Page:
A new searchable database of images offers a look at life for migratory farm workers and other Southwest Idaho residents in the years around the Great Depression and World War II.
The artful, candid portraits show people at work, farming tent homes, makeshift trailer clinics and schools.
“[Farm Security Administration] dentist looking at the teeth of a young migrant child who lives at the FSA camp for farm families at Caldwell, Idaho.” / Russell Lee, November 1941
A project at Yale University is making more than 1,200 photographs from Depression and World War II-era Idaho available online, in a searchable database and with a map of photos by county. The photos are among 170,000 taken by photographers for the U.S. Farm Security Administration and Office of War Information from 1935 to 1945.
Nearly half of the Idaho photos were shot in Canyon County alone.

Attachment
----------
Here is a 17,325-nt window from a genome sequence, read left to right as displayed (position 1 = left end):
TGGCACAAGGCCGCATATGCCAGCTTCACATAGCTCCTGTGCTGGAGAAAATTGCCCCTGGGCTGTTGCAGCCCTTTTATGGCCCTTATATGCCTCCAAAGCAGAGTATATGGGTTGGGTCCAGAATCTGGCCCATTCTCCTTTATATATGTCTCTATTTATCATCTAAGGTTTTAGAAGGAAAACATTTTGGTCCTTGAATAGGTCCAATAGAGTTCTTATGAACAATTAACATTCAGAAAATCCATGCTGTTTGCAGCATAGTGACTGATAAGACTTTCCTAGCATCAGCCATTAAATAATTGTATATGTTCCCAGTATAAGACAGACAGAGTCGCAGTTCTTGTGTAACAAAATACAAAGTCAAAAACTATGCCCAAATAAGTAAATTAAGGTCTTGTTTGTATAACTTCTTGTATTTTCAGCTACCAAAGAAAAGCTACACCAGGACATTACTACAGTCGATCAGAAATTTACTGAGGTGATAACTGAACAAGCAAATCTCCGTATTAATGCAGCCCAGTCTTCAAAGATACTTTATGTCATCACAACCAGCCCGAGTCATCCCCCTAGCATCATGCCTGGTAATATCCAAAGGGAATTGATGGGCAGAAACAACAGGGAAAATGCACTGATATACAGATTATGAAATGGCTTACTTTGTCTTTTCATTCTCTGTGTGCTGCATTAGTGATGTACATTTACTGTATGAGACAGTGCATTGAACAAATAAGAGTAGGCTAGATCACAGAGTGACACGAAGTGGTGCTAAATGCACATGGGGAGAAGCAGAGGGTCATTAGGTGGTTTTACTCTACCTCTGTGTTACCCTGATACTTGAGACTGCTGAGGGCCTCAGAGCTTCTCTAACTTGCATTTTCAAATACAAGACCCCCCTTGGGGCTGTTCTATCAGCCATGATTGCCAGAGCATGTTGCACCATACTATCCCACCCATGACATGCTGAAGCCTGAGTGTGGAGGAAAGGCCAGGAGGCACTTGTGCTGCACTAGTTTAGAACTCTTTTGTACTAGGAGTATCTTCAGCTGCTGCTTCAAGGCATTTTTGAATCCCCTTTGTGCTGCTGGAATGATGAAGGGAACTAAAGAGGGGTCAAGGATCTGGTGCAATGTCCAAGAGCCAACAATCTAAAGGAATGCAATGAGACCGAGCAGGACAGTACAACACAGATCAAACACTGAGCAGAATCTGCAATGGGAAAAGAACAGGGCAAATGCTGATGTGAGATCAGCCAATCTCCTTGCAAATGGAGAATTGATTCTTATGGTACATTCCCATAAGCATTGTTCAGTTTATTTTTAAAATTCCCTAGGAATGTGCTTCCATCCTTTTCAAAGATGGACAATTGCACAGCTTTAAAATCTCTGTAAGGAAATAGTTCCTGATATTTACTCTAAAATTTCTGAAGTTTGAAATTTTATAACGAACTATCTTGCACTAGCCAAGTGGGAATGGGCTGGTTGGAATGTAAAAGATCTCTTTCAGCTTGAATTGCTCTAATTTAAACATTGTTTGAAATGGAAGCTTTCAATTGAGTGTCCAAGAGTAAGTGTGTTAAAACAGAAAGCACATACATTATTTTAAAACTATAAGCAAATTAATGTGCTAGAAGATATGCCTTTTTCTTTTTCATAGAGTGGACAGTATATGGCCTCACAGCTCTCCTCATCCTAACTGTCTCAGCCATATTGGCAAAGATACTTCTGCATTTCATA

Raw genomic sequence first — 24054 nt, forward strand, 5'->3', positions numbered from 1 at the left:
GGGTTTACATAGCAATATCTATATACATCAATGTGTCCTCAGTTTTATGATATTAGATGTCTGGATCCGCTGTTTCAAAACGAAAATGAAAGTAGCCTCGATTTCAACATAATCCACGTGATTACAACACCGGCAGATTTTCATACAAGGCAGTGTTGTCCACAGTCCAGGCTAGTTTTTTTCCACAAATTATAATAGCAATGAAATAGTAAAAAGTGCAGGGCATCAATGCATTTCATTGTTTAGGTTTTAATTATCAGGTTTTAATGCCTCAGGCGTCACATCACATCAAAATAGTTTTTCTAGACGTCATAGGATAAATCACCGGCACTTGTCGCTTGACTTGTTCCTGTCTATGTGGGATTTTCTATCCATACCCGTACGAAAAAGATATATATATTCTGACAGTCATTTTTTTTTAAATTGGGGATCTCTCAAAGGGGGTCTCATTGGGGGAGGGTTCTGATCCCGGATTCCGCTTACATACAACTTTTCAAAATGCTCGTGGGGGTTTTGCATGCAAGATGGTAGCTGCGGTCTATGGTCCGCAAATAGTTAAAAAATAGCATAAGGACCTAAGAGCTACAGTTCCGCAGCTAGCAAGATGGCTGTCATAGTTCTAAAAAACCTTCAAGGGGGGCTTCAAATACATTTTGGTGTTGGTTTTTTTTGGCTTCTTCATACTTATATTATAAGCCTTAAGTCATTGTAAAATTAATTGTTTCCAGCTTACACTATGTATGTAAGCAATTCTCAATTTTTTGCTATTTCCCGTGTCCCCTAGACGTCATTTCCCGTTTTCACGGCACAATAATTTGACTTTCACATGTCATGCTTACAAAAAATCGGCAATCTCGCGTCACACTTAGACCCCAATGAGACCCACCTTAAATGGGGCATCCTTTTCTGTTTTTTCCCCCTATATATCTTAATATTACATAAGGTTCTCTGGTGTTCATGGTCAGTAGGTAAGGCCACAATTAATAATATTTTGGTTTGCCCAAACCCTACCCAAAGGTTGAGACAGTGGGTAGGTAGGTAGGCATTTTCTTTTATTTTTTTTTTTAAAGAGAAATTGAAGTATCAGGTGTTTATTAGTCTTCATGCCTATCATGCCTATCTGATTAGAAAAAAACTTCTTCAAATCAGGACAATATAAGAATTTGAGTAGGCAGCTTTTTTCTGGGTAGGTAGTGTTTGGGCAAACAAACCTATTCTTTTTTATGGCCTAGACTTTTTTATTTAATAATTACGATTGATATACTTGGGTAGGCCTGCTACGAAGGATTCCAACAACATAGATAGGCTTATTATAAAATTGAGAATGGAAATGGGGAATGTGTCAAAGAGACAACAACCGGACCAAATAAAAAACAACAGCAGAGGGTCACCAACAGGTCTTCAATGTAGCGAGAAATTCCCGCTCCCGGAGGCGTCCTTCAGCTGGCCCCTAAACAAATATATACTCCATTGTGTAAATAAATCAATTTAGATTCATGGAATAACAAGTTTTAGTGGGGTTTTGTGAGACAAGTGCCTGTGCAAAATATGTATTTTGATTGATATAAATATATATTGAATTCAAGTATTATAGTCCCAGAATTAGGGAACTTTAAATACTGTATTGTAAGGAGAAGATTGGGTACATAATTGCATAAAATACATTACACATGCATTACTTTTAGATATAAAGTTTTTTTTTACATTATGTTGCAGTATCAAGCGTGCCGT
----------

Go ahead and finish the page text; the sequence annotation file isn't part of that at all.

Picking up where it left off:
“Typical house in Caldwell, Idaho. Caldwell is center of pea, sugar beet, onion and fruit section. Also much dairying.” / Russell Lee, May 1941
“Farm workers [in Wilder] unloading their car and moving into tent in which they will live at the FSA (Farm Security Administration) migratory labor camp mobile unit. Tents are floored. The fact that sanitary facilities are available, hot and cold running water for bathing and laundry work, showers and laundry tubs, community building for entertainment and a trailer clinic are a part of the camp make it a better place to live than perhaps the tents would indicate.” / Russell Lee, May 1941
Click here to be taken directly to all Idaho photos.
Click here for photos taken just in Boise.
“Twin Falls County, Idaho. Gas station.” / Russell Lee, July 1942